Flugelhorn Repair Question

Discussion in 'Trumpet Discussion' started by merrickw, Jun 9, 2010.

  1. rowuk

    rowuk Moderator Staff Member

    Jun 18, 2006
    It is very possible that the instrument is flat. The only solution is to shorten it. That could be with a shorter leadpipe (if possible) or worst case, having to cut it down somewhere after the valve group.

    Isn't Josh Landress in NYC? He is somebody that you could trust!
  2. trickg

    trickg Utimate User

    Oct 26, 2003
    Wouldn't playing the correct mouthpiece also help to solve that problem? A French tapered piece would insert close to a full 1/2" further than a standard tapered piece. That's why my leadpipe is hardly pulled at all - come to think of it, that probably creates some other problems - aren't horns supposed to center properly with the tuning slide pulled at least to a certain point?
  3. merrickw

    merrickw New Friend

    Jun 9, 2010
    New York, NY
    Previously I posted my two flug mouthpieces and here is a pic of my leadpipe.


    I don't know if the mouthpieces and/or leadpipe are French tapered or standard or Bach. So I'm not really sure what should be changed. If someone can identify that from the pics I would appreciate it.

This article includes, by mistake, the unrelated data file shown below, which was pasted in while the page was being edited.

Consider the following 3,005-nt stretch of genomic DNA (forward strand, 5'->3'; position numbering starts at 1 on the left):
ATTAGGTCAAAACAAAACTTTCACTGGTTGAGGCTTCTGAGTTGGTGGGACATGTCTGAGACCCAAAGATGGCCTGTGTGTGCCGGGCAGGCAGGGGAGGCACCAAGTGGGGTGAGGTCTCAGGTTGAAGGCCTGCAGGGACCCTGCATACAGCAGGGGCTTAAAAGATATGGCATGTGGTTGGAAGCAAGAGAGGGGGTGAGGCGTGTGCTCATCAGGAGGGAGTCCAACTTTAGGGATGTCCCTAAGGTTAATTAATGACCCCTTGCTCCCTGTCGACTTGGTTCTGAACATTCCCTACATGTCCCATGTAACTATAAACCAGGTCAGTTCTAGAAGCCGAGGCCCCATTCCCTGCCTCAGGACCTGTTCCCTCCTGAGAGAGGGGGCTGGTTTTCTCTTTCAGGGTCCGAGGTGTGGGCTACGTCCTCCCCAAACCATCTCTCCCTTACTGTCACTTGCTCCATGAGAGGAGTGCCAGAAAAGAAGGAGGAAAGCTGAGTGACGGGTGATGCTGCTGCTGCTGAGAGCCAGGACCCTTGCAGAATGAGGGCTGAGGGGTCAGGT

I wonder if shortening this leadpipe would help - considering I keep it fully inserted to the horn as it is.
  4. Ed Kennedy

    Ed Kennedy Forte User

    Nov 18, 2006
    Have a tech or machinist measure the mouthpiece shanks. If they have a Morse taper they will be smaller in diameter towards the end. You need a French taper (actually no taper at all) for the stock Quesnon pipe. One old solution is to have the mouthpiece turned down so the the OD matches the ID of the pipe, then have the end expanded to match as well. The GR pipe works as well, although, I felt that it altered the character of the Queenie just a bit.

    Or... get a French taper mouthpiece. I like Curry and Warburton. They can tell what equivlant size would work for you.

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